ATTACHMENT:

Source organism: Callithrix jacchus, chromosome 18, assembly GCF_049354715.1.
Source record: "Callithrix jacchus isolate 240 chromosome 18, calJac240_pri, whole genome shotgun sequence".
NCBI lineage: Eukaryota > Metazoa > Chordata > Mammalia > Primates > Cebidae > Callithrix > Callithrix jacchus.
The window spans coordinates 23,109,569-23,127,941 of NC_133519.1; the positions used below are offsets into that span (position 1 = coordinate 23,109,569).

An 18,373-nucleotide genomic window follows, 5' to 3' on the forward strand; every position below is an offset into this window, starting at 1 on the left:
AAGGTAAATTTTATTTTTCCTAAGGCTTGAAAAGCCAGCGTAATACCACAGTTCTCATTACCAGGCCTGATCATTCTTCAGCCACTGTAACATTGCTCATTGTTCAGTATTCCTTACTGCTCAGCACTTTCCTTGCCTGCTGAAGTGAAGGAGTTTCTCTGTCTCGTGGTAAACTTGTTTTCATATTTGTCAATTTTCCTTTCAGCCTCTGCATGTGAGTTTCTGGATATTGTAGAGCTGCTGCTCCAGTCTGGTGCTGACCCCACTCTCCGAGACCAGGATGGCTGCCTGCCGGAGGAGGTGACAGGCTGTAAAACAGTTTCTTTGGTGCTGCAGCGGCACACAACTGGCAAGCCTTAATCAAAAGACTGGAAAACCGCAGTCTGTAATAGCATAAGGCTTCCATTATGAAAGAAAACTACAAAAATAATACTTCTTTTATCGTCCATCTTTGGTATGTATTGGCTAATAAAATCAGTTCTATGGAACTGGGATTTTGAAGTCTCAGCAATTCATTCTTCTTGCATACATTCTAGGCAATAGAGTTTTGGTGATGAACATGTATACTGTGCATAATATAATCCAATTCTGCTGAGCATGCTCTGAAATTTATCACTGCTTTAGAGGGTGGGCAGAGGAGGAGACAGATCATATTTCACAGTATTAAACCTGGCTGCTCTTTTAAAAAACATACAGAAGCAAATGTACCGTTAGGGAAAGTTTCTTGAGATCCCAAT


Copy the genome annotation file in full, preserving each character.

Source organism: Callithrix jacchus, chromosome 18, assembly GCF_049354715.1.
Source record: "Callithrix jacchus isolate 240 chromosome 18, calJac240_pri, whole genome shotgun sequence".
NCBI lineage: Eukaryota > Metazoa > Chordata > Mammalia > Primates > Cebidae > Callithrix > Callithrix jacchus.
The window spans coordinates 23,109,569-23,127,941 of NC_133519.1; the positions used below are offsets into that span (position 1 = coordinate 23,109,569).

An 18,373-nucleotide genomic window follows, 5' to 3' on the forward strand; every position below is an offset into this window, starting at 1 on the left:
AAGGTAAATTTTATTTTTCCTAAGGCTTGAAAAGCCAGCGTAATACCACAGTTCTCATTACCAGGCCTGATCATTCTTCAGCCACTGTAACATTGCTCATTGTTCAGTATTCCTTACTGCTCAGCACTTTCCTTGCCTGCTGAAGTGAAGGAGTTTCTCTGTCTCGTGGTAAACTTGTTTTCATATTTGTCAATTTTCCTTTCAGCCTCTGCATGTGAGTTTCTGGATATTGTAGAGCTGCTGCTCCAGTCTGGTGCTGACCCCACTCTCCGAGACCAGGATGGCTGCCTGCCGGAGGAGGTGACAGGCTGTAAAACAGTTTCTTTGGTGCTGCAGCGGCACACAACTGGCAAGCCTTAATCAAAAGACTGGAAAACCGCAGTCTGTAATAGCATAAGGCTTCCATTATGAAAGAAAACTACAAAAATAATACTTCTTTTATCGTCCATCTTTGGTATGTATTGGCTAATAAAATCAGTTCTATGGAACTGGGATTTTGAAGTCTCAGCAATTCATTCTTCTTGCATACATTCTAGGCAATAGAGTTTTGGTGATGAACATGTATACTGTGCATAATATAATCCAATTCTGCTGAGCATGCTCTGAAATTTATCACTGCTTTAGAGGGTGGGCAGAGGAGGAGACAGATCATATTTCACAGTATTAAACCTGGCTGCTCTTTTAAAAAACATACAGAAGCAAATGTACCGTTAGGGAAAGTTTCTTGAGATCCCAAT